My mother makes the best peanut brittle in the known universe. You may think I’m biased, and I probably am, but it is really good. Every Christmas she gives us a very large tin packed with this special treat. It always has a small label on it that says, “Merry Christmas, Much Love, Mom”, in her nearly perfect handwriting. Seeing that label each time I open the tin to get a piece of that wonderful peanut candy goodness reminds me how much my mom loves me.
The notion of love is actually quite complex. Unfortunately, the English language doesn’t have very much richness when it comes to describing things like love. Sanskrit has 96 words for love, ancient Persian has 80, Greek seven, and English only one. So, it is no wonder that we are often confused about how we feel or how others feel about us. In “Four Loves”, C. S. Lewis describes four types of love:
Storgē: Empathy Bond
This is liking someone through the fondness of familiarity. An example is the natural love and affection of a parent for their child. Lewis describes it as the most natural, emotive, and widely diffused of loves: It is natural in that it is present without coercion, emotive because it is the result of fondness due to familiarity, and most widely diffused because it pays the least attention to those characteristics deemed “valuable” or worthy of love and, as a result, is able to transcend most discriminating factors.
Philíos: Friend Bond
This is the love between friends as close as siblings in strength and duration. The friendship is the strong bond existing between people who share common values, interests or activities. Lewis differentiates friendship love from the other loves. He describes friendship as “the least biological, organic, instinctive, gregarious and necessary…the least natural of loves”.
Erōs: Romantic Love
This, for Lewis, was love in the sense of “being in love” or “loving” someone, as opposed to the raw sexuality of what he called Venus. The illustration Lewis used was the distinction between “wanting a woman” and wanting one particular woman – something that matched his classical view of man as a rational animal, a composite both of reasoning angel and instinctual alley-cat.
Agápē: Unconditional Love
Agape love is representative of universal love—the love of God. This is the love that exists regardless of changing circumstances. Lewis recognizes this selfless love as the greatest of the four loves and sees it as a virtue to achieve. He sees a need to subordinate the other three natural loves to the love of God.
Yesterday was the 4th Sunday of Advent, the Sunday of Love. As Christmas rapidly approaches, after considering Hope, Peace, and Joy, we turn at last to the defining characteristic of and the motivation for the season. Love.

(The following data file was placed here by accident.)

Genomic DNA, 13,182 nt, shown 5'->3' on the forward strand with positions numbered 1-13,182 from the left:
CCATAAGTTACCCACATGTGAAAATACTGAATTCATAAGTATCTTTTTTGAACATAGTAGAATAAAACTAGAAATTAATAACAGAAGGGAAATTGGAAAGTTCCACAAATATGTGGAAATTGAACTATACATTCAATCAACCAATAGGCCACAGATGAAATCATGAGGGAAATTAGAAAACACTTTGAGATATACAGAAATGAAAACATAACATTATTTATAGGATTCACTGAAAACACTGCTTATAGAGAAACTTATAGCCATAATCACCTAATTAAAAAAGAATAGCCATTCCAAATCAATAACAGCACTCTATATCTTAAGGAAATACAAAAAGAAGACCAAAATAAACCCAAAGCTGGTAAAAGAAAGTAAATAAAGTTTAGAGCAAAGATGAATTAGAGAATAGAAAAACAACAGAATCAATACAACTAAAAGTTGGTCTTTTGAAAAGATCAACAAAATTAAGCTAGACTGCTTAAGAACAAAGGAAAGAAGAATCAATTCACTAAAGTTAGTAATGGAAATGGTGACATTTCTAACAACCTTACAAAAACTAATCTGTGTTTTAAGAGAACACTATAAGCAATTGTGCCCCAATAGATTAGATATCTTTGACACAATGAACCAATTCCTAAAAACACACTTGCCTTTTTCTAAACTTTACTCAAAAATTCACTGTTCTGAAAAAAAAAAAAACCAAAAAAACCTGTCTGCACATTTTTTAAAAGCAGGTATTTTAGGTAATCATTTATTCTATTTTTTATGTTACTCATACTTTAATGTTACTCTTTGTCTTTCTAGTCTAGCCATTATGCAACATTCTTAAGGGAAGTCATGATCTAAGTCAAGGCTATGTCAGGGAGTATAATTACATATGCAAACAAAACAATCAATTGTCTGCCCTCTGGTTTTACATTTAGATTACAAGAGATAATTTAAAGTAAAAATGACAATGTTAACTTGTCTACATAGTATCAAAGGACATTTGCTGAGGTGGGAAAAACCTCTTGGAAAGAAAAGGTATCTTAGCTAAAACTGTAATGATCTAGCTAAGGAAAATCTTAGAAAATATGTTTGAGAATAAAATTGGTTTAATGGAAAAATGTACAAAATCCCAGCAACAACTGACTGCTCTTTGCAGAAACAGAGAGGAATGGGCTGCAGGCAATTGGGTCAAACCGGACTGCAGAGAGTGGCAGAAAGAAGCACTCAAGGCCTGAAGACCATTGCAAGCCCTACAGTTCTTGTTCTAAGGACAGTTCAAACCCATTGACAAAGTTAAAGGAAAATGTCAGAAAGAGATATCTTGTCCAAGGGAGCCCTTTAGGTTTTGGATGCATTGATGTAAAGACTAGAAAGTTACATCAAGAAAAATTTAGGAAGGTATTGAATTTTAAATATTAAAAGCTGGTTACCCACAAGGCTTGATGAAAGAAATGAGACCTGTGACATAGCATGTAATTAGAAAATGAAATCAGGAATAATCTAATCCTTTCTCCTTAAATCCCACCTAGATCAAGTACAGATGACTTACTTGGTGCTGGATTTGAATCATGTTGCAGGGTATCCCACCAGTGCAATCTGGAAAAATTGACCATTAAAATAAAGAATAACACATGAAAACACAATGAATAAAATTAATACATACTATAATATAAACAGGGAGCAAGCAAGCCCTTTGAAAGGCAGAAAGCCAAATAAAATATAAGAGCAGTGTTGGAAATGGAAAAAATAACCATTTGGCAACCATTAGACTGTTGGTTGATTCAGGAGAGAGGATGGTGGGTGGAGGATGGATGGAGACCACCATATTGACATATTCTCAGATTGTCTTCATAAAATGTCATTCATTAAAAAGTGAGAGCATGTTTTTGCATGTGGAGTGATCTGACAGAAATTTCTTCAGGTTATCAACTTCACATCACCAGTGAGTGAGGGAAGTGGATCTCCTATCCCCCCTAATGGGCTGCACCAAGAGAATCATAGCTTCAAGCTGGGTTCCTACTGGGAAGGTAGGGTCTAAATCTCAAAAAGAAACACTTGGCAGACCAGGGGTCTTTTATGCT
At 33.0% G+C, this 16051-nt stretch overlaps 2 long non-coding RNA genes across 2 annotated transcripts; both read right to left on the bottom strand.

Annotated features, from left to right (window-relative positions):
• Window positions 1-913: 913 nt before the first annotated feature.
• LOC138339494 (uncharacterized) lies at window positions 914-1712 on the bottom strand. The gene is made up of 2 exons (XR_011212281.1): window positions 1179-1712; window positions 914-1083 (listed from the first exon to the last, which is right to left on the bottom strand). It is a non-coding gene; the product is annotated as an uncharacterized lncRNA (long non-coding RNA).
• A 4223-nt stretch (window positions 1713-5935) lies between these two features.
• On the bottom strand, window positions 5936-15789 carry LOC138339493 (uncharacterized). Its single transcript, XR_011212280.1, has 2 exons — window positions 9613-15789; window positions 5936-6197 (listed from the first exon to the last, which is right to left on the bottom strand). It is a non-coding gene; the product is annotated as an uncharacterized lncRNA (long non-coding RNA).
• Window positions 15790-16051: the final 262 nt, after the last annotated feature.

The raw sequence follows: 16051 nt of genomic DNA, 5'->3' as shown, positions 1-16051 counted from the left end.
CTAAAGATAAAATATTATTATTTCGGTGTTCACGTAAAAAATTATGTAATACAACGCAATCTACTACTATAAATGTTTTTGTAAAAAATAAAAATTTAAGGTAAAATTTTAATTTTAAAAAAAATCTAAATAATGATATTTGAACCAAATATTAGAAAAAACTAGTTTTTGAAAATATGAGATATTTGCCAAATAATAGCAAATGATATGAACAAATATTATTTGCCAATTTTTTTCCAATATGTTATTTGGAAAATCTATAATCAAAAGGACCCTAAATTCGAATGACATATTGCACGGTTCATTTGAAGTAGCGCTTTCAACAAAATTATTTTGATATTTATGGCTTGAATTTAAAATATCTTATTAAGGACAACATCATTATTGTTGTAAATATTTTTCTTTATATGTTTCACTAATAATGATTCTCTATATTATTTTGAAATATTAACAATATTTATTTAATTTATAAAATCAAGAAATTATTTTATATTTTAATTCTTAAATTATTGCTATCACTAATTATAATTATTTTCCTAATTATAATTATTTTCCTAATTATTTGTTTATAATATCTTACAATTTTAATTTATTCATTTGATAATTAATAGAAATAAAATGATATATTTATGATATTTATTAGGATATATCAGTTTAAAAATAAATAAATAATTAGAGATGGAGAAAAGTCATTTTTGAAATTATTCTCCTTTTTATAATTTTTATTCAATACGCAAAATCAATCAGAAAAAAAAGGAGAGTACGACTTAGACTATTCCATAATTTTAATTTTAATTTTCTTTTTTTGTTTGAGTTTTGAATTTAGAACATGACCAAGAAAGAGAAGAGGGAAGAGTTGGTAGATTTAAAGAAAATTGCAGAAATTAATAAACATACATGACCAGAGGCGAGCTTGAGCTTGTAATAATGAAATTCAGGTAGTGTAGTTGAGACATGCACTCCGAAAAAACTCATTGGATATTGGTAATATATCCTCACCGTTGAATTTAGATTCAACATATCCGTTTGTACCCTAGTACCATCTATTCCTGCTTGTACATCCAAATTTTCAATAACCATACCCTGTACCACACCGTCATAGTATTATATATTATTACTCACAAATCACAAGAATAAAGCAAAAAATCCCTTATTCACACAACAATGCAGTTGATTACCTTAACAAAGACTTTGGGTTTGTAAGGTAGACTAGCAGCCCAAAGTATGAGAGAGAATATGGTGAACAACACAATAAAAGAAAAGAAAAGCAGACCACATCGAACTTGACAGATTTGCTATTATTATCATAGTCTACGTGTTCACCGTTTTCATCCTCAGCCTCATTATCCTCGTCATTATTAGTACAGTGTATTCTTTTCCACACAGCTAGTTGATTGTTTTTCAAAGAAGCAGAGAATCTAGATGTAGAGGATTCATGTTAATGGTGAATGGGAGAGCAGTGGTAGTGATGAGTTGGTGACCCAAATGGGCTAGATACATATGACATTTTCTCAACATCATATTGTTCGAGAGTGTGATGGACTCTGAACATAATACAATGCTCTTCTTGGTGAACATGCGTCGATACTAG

We celebrate the birth of Jesus into our world on Christmas Day. In the Christian faith, we believe that God’s love for each of us led to this sacrificial gift of His son, Jesus Christ. The word used in the Greek text is ‘agapao’ which is unconditional love, the love of reason and esteem. During Jesus’ life he said that the way His followers would be identified was by this kind of love for others. Agape. Love that is a choice, a choice to esteem others.
Christmas is a celebration of this kind of love. For this is how God loved the world: He gave his one and only Son, so that everyone who believes in him will not perish but have eternal life. If we accept this gift, we are supposed to love others in the same unselfish and unconditional way.
When we talk about a value culture we are talking about loving people in tangible ways. We are talking about a community that shows agape love for everyone. This is not love based on the attractiveness of the other person or on what the other person does for us. Rather it is love based on the choice to treat everyone with the same respect, and esteem, because of their intrinsic value as a person.
In “LOVE”, Nat King Cole sings, “Love is all that I can give to you.” He is, of course, talking about romantic love, but he is right. Love, respect and esteem are really all we can give others that makes a lasting and transformative difference. The presents we give at Christmas time are just small representations of this most important gift, the gift of love.
My mother loves me with philia love, the unconditional love a parent has for a child. She also loves me with agape love, the love that chooses to make peanut brittle, send emails telling me she is proud of me, and share what she is reading and studying. In other words, she loves me because I’m her kid, but she also loves me as a person whom she chooses to value in tangible ways. Even now my mom is still giving me all that she can give to me—and teaching me The Kimray Way.